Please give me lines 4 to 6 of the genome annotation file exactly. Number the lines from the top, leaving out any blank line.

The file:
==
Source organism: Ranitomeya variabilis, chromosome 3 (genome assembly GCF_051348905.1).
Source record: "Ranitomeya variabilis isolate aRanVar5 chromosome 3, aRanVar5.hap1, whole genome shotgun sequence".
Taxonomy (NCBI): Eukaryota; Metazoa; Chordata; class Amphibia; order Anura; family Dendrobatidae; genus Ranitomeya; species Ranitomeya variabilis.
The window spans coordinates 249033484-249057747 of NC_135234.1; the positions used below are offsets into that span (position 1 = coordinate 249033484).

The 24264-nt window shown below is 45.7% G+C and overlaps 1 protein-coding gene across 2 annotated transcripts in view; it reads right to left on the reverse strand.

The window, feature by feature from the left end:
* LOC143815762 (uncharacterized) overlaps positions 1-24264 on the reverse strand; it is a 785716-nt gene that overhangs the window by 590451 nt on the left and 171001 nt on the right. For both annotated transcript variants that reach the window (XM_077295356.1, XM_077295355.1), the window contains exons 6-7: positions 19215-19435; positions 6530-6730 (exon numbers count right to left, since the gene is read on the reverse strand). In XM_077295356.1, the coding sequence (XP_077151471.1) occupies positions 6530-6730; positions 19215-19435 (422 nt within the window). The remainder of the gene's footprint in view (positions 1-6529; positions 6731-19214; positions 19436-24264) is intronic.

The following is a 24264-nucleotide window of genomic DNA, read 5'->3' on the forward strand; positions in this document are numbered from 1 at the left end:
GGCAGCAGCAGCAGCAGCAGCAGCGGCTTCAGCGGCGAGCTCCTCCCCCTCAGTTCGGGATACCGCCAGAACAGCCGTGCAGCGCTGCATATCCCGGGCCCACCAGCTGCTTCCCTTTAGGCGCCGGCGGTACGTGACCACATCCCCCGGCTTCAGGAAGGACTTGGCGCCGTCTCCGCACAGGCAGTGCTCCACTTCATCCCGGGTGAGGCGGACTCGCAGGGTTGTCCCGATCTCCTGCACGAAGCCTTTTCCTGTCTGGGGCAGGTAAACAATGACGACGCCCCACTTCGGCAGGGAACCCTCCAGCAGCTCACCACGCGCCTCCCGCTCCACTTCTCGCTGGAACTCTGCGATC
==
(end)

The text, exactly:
The window spans coordinates 249033484-249057747 of NC_135234.1; the positions used below are offsets into that span (position 1 = coordinate 249033484).

The 24264-nt window shown below is 45.7% G+C and overlaps 1 protein-coding gene across 2 annotated transcripts in view; it reads right to left on the reverse strand.

The window, feature by feature from the left end: